The Crafted Show and Sale is on at the Winnipeg Art Gallery til 9pm tonight, Friday November 2 with doors opening Saturday from 11am to 5pm. This is the fourth year that the WAG has opened its doors so that Manitobans can see the talents of more than fifty of its artists. The entry fee is $5.
Once inside the door you are welcomed by the team that put together a great charity event. Twenty of the ceramists and their bowls were teamed up with twenty of Manitoba’s top chefs to create a cookbook. They are selling for $10 and the majority of the proceeds will go to Winnipeg Harvest. It is beautifully designed and illustrated and is the perfect gift for all of you looking for a Surprise Santa gift. Going along with the theme of soup and soup bowls, you can actually have your lunch while shopping. On offer for $5 a bowl are Smoked Arctic Char Chowder, Curried Green Pea Soup, Chilled Roasted Golden Beet Soup, and Hemp Mulligatawny. And if that wasn’t enough there is also White Bean Soup, Heirloom Tomato Gazpacho, Kale and Potato, Carolina Crab Bisque along with Vegan Carrot. It is a great opportunity to rest between floors! and visit with friends. Despite it being a Friday, visitors were already flooding the stalls by 1pm. One of my favorites Indigo Arrows, beautiful hand made and printed textiles by Destiny Seymour, was almost sold out by the time I got to the 4th floor. Her simple designs on lovely dyed linen represent Destiny’s Cree heritage.
But, I have to admit that it really is heart warming to see so many talented ceramic artists that have been students at the School of Art. Terry Hildebrandt has just returned from getting his MFA in Alberta (featured image). Check out his beautiful wood and soda fired work up on the Mezzenine Floor. He is right on the left as you exit the stairs. I have a ‘soft spot’ for Terry’s plates, my collection extending back to when he was an undergrad student and more recently some of the most stunning plates found at the Manitoba Craft Centre’s shop. Directly across from Terry is the talented Jessica Hodgson who not only creates work and teaches at The Edge Clay Centre but also works for the Manitoba Craft Council (busy young lady). Alan Lacovetsky is part of the cooperative at the Mostly Stoneware Gallery. His studio is located in St Andrew’s. Alan is part of the Interlake Wave Studio tour that takes place in the spring and again the beginning of September. It’s a nice drive and a great chance to check out his wood kiln!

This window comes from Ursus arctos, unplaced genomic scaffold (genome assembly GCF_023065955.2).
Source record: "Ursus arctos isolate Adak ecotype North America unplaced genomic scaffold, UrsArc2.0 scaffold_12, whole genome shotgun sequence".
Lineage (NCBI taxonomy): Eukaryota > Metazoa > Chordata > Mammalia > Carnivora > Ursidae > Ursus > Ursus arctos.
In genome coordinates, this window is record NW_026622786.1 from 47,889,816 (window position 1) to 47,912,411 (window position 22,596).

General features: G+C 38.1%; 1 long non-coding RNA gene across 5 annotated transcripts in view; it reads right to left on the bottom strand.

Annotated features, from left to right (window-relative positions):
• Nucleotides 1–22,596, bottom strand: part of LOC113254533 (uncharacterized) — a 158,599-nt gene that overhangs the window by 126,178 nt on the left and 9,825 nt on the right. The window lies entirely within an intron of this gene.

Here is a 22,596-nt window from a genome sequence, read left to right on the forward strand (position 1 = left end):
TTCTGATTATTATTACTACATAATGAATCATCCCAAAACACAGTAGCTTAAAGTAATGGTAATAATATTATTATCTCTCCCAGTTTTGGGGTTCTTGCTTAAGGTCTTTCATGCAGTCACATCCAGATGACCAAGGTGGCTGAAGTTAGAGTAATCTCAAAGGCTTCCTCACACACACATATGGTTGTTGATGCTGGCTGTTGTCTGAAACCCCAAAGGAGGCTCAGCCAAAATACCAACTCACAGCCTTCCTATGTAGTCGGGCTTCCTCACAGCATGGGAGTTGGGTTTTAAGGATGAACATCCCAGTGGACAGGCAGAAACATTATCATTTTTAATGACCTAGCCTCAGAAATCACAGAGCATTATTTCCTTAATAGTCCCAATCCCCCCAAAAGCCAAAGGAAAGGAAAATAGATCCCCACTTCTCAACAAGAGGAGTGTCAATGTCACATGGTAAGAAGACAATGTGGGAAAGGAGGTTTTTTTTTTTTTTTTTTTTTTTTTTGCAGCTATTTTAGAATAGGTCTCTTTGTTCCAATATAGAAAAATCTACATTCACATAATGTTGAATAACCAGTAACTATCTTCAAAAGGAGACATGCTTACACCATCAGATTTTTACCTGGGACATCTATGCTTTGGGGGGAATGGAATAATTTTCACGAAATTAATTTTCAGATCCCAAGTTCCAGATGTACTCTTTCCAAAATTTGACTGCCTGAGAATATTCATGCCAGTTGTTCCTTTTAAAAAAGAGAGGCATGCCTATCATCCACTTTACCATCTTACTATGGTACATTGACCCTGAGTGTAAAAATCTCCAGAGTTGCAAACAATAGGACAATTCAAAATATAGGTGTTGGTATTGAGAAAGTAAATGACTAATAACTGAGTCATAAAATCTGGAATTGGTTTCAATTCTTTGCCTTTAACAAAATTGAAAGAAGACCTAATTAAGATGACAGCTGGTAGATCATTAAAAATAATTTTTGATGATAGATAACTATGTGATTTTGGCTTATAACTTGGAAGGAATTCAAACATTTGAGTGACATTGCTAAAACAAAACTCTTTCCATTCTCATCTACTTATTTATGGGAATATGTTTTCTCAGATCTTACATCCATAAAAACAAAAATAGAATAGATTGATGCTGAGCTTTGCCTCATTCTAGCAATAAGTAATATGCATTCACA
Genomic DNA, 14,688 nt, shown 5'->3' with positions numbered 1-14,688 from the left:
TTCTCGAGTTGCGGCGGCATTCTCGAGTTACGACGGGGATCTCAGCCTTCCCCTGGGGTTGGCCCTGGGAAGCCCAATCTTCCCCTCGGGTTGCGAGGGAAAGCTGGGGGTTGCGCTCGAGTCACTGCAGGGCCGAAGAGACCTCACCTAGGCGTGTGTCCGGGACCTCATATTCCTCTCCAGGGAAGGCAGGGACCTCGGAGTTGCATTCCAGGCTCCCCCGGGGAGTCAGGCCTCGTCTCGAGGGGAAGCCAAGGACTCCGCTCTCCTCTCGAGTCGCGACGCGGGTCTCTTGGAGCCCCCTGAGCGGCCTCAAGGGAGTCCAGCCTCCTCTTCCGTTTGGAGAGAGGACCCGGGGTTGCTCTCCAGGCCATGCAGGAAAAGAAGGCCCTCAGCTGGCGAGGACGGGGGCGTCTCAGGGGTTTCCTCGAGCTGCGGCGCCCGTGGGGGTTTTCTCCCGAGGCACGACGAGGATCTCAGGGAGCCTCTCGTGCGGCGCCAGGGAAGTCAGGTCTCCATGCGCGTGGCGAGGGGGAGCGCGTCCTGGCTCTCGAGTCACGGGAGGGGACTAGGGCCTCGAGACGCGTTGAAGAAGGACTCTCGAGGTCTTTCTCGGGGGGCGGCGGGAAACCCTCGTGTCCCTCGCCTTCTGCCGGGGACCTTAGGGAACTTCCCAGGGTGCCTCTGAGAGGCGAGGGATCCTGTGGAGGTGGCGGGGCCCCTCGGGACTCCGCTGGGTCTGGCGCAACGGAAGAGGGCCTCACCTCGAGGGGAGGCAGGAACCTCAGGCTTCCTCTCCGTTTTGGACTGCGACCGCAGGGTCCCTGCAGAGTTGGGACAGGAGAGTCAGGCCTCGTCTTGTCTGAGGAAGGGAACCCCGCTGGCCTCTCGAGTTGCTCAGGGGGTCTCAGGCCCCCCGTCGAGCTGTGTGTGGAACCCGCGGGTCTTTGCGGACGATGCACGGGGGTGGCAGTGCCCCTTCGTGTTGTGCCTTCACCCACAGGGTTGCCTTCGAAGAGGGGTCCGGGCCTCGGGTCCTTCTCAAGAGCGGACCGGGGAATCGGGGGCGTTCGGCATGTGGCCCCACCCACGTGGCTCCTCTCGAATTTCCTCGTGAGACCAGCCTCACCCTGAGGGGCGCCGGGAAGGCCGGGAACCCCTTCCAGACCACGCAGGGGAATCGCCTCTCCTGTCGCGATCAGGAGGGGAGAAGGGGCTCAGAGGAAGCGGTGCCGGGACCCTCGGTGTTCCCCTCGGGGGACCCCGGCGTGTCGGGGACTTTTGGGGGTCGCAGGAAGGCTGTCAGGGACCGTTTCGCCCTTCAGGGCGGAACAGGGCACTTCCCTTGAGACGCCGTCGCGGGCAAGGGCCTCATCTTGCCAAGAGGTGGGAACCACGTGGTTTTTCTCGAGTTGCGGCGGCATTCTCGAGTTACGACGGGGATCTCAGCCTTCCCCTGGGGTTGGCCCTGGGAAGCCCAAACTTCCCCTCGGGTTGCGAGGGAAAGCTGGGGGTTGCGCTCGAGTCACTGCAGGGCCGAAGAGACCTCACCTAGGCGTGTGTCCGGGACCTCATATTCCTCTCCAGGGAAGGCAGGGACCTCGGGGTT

The number of ceramic artists boogles the mind and again is a testament to the thriving ceramic community both within Winnipeg and out. Their work is so varied and is a reflection of their strong creative spirit. I do apologize if I miss anyone – you are all fabulous. PJ Anderson combines her love for basketry and ceramics into distinctive smoked fire vessels. I have always admired Kelli Rey’s sense of humour and her wonderful ability to handle clay since I first curated her work into the exhibition, Soup and Sustenance, in 2008. That show also had a charitable theme with the gala soup dinner tickets going to the Portage la Prairie soup kitchen. Funny too…it was a bit of a snowy blustery day back then. Several other members of the Mostly Stoneware Gallery are included including the rising young talent of Teegan Walker and the work of the celebrated Kathryne Koop.
I could go on and on…the list of clay makers is long. But I also want to call attention to two special people on the first floor. The first is the ceramic technician for the School of Art, Chris Pancoe. Check out his fermenting jars and his soup bowls. Valerie Metcalfe, one of the founders of the Mostly Stoneware Gallery on Corydon, is next to Candice Ring just a short walk away. I have admired Valerie’s work for decades but this year my heart went out to her as she and a group of devoted citizens tried to protect a wooded area, home to a large number of deer, near to where I live, from being destroyed by urban expansion. In response, she made a lovely series of work specially dedicated to the Parker Forest and Wet Lands. It was because of that big heart of hers that I had to break a promise not to bring any more ceramics into my house. Valerie, I am sitting here enjoying the nicest green tea from that gilded mug. What a tearful day it was and what will now happen to those deer that so long have called this area home? One found its way into the traffic by Jubilee and Pembina. Thankfully it wasn’t killed.
Ceramic artists share so many social and environmental concerns while at the same time making objects and vessels to enrich our daily lives. The Crafted Sale has more than clay but, why not tomorrow, begin thinking of who might need something for the holidays – a teacher, someone in your family, a friend – and head down to the WAG for the last day of Crafted. Have your lunch, buy a cookbook and feel good about helping others. You won’t regret it!